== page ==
This is not a personal experience but one I heard many times like a child, and still hear occasionally during family reunions, it happened to my maternal grandmother, Bueli, many years ago.
The proper time after getting married, my grandma gave birth to a little girl whom happened to be an only child for almost five years. Unfortunately she passed away after a short illness. Although both my grandparents grieved deeply the loss of their child, Bueli took it harder and would go daily to the cemetery and kneel by her daughter's grave crying and talking to her as if she were still alive.
She would ask if the little girl was cold or if she felt lonely, and would cry for several hours and go home just to come back the following day and do the same routine.
This was Grandma's life for several weeks until one day when she saw from the corner of her eye a little girl wearing a white dress, walking towards her direction. She didn't pay attention to the child thinking that she must had wandered away from a family visiting the cemetery, besides being so centered on her own grief.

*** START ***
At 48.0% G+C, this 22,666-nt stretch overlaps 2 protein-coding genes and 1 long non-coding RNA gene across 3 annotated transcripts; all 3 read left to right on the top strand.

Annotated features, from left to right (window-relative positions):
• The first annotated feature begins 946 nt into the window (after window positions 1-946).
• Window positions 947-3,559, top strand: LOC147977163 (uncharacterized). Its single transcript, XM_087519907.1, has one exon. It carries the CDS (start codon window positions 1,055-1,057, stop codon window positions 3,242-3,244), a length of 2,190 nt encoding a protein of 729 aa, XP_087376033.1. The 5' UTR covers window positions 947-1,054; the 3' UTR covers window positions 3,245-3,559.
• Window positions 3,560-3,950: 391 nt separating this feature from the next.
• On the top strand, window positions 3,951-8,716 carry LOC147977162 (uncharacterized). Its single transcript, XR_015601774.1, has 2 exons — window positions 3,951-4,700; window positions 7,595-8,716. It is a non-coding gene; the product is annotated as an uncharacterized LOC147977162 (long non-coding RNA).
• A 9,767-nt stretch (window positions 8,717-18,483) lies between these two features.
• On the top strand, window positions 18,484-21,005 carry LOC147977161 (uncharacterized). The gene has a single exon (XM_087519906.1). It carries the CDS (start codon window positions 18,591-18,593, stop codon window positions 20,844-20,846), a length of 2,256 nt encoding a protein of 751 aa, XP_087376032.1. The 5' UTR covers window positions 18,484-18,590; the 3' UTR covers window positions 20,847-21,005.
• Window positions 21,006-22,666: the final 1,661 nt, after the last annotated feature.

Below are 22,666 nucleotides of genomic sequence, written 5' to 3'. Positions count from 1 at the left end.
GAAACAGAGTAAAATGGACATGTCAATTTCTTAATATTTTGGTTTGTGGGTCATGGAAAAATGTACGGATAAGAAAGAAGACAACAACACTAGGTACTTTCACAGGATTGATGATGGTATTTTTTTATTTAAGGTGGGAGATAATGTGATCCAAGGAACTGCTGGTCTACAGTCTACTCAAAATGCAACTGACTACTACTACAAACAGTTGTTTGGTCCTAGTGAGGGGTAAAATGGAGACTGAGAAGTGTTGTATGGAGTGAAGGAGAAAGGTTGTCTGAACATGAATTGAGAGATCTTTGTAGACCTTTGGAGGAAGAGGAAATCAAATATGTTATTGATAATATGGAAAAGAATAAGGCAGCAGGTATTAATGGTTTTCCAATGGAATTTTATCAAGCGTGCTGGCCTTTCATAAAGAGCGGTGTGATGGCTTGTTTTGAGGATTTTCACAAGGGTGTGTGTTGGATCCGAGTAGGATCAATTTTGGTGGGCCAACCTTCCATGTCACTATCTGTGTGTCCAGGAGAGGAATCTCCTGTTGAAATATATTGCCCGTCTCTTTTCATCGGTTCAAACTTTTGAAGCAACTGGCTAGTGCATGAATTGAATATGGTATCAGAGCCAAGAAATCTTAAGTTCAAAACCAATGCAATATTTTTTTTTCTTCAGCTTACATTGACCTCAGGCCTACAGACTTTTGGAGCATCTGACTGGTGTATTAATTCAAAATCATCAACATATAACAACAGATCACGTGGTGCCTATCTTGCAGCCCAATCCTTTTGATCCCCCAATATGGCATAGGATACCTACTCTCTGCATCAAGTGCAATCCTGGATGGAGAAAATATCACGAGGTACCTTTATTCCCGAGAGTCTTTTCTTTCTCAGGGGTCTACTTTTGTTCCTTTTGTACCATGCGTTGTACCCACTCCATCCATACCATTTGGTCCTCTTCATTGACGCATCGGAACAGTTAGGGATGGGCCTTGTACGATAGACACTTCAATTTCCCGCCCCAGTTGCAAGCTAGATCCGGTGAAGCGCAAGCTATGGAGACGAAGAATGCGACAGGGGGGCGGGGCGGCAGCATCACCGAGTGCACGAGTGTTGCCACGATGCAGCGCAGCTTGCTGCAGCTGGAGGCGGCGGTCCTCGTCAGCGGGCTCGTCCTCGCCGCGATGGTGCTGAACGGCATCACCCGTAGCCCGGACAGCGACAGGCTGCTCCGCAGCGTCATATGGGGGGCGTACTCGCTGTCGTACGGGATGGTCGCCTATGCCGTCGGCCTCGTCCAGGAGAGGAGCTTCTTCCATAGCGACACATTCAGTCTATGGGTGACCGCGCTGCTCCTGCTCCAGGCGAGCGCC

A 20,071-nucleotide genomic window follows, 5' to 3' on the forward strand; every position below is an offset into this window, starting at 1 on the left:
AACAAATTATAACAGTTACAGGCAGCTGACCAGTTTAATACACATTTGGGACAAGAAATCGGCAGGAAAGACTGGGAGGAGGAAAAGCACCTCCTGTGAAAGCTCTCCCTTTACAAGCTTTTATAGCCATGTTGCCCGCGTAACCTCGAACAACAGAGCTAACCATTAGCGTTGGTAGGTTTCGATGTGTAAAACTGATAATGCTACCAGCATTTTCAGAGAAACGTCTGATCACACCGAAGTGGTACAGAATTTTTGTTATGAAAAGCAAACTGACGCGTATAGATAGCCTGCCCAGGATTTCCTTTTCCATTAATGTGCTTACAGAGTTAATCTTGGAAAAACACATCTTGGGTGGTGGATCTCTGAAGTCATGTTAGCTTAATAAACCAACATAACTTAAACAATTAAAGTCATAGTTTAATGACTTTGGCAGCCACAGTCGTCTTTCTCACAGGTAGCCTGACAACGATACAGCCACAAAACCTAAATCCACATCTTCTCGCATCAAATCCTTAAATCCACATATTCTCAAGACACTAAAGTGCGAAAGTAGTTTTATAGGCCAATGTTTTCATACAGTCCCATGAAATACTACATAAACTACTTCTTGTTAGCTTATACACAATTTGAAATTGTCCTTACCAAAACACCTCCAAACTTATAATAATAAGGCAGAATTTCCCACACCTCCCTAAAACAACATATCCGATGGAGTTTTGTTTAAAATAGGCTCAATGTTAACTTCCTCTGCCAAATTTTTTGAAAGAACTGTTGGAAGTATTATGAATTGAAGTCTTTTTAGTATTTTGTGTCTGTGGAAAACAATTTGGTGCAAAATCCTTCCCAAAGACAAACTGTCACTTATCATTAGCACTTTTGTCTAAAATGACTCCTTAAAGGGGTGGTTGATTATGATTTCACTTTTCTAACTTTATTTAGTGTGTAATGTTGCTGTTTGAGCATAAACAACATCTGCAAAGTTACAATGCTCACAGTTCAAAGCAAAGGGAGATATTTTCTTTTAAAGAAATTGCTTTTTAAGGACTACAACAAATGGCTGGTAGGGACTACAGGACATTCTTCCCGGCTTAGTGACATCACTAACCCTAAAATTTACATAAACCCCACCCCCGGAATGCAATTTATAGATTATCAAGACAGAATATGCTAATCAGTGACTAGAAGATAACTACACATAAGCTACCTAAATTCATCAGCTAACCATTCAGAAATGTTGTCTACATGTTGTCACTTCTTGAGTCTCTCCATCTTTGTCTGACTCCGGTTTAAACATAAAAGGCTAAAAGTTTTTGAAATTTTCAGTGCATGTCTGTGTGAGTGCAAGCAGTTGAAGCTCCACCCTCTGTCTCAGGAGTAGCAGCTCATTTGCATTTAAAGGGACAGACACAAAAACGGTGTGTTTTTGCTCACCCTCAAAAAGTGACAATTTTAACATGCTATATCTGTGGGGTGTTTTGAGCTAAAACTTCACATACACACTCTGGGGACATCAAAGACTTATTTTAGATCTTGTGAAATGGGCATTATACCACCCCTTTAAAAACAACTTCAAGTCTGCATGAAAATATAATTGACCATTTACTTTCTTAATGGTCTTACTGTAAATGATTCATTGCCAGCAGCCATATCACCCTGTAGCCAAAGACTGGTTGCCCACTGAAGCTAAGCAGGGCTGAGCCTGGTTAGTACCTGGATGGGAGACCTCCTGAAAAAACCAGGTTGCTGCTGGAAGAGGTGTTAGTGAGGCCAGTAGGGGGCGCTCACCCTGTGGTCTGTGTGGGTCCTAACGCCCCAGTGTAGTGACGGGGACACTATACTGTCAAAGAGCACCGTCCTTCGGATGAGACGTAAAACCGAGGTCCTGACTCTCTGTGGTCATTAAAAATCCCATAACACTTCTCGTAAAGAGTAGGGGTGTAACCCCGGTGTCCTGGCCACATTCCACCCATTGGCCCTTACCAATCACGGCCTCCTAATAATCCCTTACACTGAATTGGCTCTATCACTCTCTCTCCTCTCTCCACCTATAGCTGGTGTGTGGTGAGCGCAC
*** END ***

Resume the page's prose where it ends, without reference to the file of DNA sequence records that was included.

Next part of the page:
But then the girl said something that made her turn her head only to see that she was nowhere to be seen.
The words she said were " Mama, no puedo irme mientras estes llorando... Por favor dejame ir" ("Mom, I won't be able to leave if you keep on crying... Please let me go").
After hearing these words and even though she didn't see the child's face, she came to the realization that the girl was her lost daughter telling her that her sorrow was holding her back and decided it was time to move on, she understood that even if the pain of losing her child would never stop, she couldn't spend the rest of her life at that cemetery. She walked away and would visit her daughter's grave only in special occasions.
Later in her life, my grandma gave birth to nine more children, out of them only five reached adulthood. I know Bueli grieved the loss of all her children during her life, but the words of the girl at the cemetery helped her to believe that death was not the end and gave her hope that they had gone to a better place.